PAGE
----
Know how to note


Midterms linger in their final days, and now you know where you stand in your classes. At least you do if your professors update Blackboard.You may start wondering how to improve those grades so you don’t lose your scholarship –  or your sanity.

Throughout every semester, the UNF Academic Center for Excellence hosts copious workshops in different areas – such as choosing a major, decision-making and test anxiety –  in order to promote student success.

The Spinnaker took advantage of one of these workshops –  Note-Taking Tips Oct. 14 – and compiled a list of key points to help you during the remainder of the semester.

Note-Taking Tips:


A lot of note-taking comes from readying yourself prior to class. Make sure to read the chapter(s) your professor will be going over in class before taking your seat.


Speaking of seats, sit in the front and the center of your classes. Yes, you may not want to, but it will help you. It is proven people who sit in the front have higher GPAs than those who sit in the back.

Stay attentive throughout the course of the lecture and note instances in which your professors repeat themselves. If they repeat it, you can bet that topic will be prevalent on the test.
Take notes in your textbook. This is particularly helpful for books on your major, for you’re more likely to keep these.


Since most studying exists outside of the classroom, most note-taking does, too. Pop in a peppermint to open up your mind, and try one of the following strategies.

Mind mapping: A visual breakdown of concepts. Take a broad concept and put it at the center of your map. Then, make stems to more specific topics. After that, you can add definitions, examples or other information to the stems. This method works particularly well for essay-writing.

Charting: A tool useful for history or science classes. Make a chart and label the sections with different titles. Take history, for instance. Titles might be time period, important figures or events and their significance. The result will resemble an Excel spreadsheet.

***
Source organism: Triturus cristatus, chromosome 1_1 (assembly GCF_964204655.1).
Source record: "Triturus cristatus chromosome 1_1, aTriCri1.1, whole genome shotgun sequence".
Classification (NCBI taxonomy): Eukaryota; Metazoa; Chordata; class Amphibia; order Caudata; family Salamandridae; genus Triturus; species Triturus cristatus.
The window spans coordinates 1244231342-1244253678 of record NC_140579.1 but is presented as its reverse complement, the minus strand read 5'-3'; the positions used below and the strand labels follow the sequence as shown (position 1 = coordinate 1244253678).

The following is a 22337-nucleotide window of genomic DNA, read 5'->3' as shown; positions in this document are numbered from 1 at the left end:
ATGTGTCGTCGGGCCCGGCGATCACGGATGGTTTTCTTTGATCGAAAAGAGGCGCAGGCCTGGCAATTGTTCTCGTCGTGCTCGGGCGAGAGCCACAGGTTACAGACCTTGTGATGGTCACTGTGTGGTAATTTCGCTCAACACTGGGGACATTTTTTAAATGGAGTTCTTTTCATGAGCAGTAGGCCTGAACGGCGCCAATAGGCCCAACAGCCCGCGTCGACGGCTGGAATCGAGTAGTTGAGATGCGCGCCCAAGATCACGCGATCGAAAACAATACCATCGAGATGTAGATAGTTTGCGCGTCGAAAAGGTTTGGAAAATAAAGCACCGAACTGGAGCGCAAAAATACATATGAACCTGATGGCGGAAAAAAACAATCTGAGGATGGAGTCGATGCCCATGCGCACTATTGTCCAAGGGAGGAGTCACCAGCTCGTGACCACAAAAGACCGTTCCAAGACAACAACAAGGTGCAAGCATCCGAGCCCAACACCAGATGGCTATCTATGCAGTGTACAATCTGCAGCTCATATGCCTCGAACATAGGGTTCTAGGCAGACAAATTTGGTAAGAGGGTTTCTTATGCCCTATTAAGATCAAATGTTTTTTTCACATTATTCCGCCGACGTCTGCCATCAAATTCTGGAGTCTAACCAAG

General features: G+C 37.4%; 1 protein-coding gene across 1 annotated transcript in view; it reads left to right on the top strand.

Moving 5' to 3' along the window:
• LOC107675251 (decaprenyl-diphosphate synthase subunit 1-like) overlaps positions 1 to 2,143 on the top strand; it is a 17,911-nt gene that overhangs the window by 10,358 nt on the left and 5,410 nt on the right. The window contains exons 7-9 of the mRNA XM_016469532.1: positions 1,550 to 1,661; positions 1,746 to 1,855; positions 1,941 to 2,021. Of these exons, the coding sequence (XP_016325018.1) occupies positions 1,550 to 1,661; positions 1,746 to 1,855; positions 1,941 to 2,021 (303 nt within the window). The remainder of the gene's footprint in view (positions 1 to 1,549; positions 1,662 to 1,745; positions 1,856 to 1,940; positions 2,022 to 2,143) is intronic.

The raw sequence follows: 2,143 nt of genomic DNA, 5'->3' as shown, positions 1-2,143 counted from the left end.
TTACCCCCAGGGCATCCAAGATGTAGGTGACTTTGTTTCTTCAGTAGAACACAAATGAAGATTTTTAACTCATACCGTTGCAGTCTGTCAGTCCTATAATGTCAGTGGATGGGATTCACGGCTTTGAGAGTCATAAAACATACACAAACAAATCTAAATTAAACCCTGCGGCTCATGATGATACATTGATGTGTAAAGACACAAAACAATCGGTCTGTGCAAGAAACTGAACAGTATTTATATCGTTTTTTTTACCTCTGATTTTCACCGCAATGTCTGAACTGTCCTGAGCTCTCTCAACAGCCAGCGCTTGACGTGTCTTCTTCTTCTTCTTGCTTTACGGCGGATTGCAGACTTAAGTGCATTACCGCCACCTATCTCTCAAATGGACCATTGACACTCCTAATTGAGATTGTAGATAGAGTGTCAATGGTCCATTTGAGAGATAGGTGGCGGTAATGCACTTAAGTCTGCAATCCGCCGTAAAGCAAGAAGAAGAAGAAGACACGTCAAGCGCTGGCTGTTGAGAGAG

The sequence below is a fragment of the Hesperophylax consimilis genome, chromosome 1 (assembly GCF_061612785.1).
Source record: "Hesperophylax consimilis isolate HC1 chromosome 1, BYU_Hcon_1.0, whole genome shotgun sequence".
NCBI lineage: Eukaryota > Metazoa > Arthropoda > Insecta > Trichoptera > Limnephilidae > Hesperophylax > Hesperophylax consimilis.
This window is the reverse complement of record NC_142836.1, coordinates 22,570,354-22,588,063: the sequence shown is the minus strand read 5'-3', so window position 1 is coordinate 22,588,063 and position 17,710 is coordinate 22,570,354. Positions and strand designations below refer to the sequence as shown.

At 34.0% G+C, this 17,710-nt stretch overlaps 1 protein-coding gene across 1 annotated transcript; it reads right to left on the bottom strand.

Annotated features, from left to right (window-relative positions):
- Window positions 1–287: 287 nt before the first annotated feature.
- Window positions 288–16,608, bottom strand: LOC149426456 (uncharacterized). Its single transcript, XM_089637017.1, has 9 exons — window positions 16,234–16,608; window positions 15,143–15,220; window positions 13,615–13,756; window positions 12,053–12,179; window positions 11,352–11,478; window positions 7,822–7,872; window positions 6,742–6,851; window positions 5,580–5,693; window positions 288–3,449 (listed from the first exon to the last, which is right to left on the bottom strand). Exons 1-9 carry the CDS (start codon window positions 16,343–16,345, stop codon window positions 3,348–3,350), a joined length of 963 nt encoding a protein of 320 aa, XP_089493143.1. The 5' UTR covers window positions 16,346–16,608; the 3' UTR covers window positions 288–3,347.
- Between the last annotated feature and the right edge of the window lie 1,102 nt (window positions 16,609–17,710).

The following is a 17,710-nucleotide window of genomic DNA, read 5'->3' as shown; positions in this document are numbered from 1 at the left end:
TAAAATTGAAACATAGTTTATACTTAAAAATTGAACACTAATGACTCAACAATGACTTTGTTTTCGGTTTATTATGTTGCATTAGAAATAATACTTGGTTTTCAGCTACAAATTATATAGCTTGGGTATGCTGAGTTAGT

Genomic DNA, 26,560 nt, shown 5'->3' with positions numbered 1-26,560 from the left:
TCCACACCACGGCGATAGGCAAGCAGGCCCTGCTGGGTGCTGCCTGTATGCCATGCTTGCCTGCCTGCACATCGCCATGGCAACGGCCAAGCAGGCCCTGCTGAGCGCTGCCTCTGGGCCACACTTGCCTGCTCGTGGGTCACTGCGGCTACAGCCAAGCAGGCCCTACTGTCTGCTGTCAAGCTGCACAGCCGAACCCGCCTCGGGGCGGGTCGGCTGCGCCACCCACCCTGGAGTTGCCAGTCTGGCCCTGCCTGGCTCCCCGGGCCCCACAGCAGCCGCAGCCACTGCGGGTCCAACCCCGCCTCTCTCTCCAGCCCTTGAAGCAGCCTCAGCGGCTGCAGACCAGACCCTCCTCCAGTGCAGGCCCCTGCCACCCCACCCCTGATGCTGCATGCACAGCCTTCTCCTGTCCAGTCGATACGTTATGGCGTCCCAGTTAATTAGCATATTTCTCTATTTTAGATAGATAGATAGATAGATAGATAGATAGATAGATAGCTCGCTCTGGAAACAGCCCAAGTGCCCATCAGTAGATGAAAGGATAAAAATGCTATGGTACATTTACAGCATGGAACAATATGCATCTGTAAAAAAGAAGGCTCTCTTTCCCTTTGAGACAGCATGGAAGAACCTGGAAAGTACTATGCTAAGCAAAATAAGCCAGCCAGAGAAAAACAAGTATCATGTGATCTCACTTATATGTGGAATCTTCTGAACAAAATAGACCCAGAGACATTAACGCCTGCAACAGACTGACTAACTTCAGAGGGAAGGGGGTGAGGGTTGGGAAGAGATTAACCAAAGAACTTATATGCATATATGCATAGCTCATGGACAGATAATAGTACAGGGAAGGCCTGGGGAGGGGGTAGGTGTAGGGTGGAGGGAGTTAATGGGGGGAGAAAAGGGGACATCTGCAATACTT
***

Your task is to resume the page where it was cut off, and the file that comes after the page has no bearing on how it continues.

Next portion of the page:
Cornell Note-Taking System: Place vocabulary or concepts in a thin bar on the left and then you place definitions, details or explanations in the much larger right bar.


Use and abuse teacher-provided study guides. They almost always include information your professors will feature on tests.

Don’t be afraid of office hours. You’re not a sub-par student for seeking additional assistance. Professors are there to help you, so help yourself to their office hours.

Study groups are helpful if you’re an auditory learner. Studies show that people learn and retain 90 percent of what they teach.

Review your notes every day – even if it’s just for five minutes. Repetition helps you move information into your long-term memory – who would have thought?

Make sure you don’t fall into the acronym F.I.N.A.L.S. If you don’t know this acronym, there is a Facebook group dedicated to it. Just make sure to check it out on your down time and not hours before your next test.

You know your learning style, so choose the strategy — or strategies — that appeal to you.
Source: Kellie Woodle, ACE Associate Director